How many times have you watched a film or television show, or read a book and been just a little bit in love with one of the bad guys? Think Sean Bean in Patriot Games, Richard Armitage’s unbelievably sexy Guy of Gisborne in the BBC’s Robin Hood, or even Heathcliff in Wuthering Heights, who wasn’t exactly the type of boy you’d taken home to meet your mother.
Now I realise I’m talking from a woman’s point of view here. For a guy – I don’t know? Are there that many femme-fatale characters? Or even just out-and-out bad-girls? Catwoman might be the obvious choice and I don’t know a bloke yet who hasn’t eyed-up Halle Berry, Michelle Pfeiffer or any other incarnation of the feline villainess.
But usually the bad-boy (or girl) is the antagonist in a story, the one who we’re rooting against – even if we do secretly fancy them. What about when this character is the protagonist? That gets a lot harder to write. How do you create and convey empathy for a truly evil person?
I was lurking online recently (I’m very good at procrastination and displacement activity) and I read a forum thread where somebody mentioned they were writing a novel from the point of view of a serial killer. And I’m instantly thinking how? Now I’ve read lots of crime and thriller books where there’s a scene from the point of view of the killer – but we’re not expected to love him, or empathise with him; the scene is usually there to heighten tension – to let us know exactly what’s in store for our poor hero or heroine. But to write a whole novel from the point of view of a killer is a whole different ballgame.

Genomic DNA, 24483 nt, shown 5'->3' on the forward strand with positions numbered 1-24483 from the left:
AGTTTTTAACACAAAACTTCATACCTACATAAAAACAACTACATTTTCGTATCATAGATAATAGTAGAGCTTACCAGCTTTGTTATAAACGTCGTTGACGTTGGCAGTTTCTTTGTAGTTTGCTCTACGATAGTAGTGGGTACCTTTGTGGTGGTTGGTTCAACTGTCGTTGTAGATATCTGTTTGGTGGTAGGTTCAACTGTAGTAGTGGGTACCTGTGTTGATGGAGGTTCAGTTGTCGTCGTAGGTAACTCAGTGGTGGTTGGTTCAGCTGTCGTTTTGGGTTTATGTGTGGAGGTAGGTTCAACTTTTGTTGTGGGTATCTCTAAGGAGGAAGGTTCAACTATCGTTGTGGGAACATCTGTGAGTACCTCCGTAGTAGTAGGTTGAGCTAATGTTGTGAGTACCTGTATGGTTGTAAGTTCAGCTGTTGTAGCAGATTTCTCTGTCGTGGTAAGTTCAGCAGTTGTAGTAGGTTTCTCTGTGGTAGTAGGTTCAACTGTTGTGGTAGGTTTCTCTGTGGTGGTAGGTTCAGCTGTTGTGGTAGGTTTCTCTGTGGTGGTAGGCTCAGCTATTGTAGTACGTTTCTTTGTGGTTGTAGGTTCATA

Anti-heroes are incredibly hard to do. To engage a reader, you need to make them care about a character and that’s nigh-on impossible if they’re busy plotting rape, murder and God-knows what else. You can’t even gloss over it because that’s what defines them in the context of the story.
Or is it? Nobody is born evil. To overturn a famous Shakespeare quote: Most people have evilness thrust upon them, or in other words, there is a reason for their behaviour. And if you can get inside their heads and explore that reason, you can create motivation for their actions and eventually empathy for the character.
In my second crime thriller Paying the Piper, I introduced a minor character, bad-boy Lenny. I never meant him to be anything more than a bit-player, but he grew in importance and became a driving force in the next book Calling the Tune. He deals drugs, was running a London estate in his teens and keeps a well-used Glock in his kitchen drawer. But towards the end of the book there was a short conversation between him and the really bad guys and suddenly everything fell into place and I knew where he came from and what made him tick. And by the end of the book I wanted to explore him further and tell his story.
So began Rat’s Tale. This was the first time I’d got inside the head of somebody who admits to having killed someone and tried to make the reader empathise with him. It wasn’t easy to do and there were some difficult scenes but I think I did him justice – especially towards the end of the book where even Lenny himself starts to question everything he’s believed in.
I learned a lot. There’ll be another one, I think, when I’ve had time to breathe!
by Debbie Bennett